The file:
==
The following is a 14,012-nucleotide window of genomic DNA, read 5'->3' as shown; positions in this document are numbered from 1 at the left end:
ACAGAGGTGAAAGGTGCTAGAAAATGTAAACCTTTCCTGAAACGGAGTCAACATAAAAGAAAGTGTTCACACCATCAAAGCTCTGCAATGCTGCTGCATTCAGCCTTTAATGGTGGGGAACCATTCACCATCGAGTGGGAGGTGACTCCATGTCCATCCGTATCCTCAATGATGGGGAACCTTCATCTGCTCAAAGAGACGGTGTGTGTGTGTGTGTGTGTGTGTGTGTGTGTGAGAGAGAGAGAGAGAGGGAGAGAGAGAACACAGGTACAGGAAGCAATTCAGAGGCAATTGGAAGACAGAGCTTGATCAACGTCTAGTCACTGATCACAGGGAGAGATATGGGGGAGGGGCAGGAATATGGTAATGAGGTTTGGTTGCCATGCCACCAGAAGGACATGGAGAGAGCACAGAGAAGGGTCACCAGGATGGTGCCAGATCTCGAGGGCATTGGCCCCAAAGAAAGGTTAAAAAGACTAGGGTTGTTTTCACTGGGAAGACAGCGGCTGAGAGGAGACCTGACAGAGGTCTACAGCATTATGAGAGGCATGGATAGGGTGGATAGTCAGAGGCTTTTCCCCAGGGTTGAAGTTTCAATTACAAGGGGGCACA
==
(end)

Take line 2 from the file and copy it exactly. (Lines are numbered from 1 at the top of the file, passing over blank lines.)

ACAGAGGTGAAAGGTGCTAGAAAATGTAAACCTTTCCTGAAACGGAGTCAACATAAAAGAAAGTGTTCACACCATCAAAGCTCTGCAATGCTGCTGCATTCAGCCTTTAATGGTGGGGAACCATTCACCATCGAGTGGGAGGTGACTCCATGTCCATCCGTATCCTCAATGATGGGGAACCTTCATCTGCTCAAAGAGACGGTGTGTGTGTGTGTGTGTGTGTGTGTGTGTGTGAGAGAGAGAGAGAGAGGGAGAGAGAGAACACAGGTACAGGAAGCAATTCAGAGGCAATTGGAAGACAGAGCTTGATCAACGTCTAGTCACTGATCACAGGGAGAGATATGGGGGAGGGGCAGGAATATGGTAATGAGGTTTGGTTGCCATGCCACCAGAAGGACATGGAGAGAGCACAGAGAAGGGTCACCAGGATGGTGCCAGATCTCGAGGGCATTGGCCCCAAAGAAAGGTTAAAAAGACTAGGGTTGTTTTCACTGGGAAGACAGCGGCTGAGAGGAGACCTGACAGAGGTCTACAGCATTATGAGAGGCATGGATAGGGTGGATAGTCAGAGGCTTTTCCCCAGGGTTGAAGTTTCAATTACAAGGGGGCACA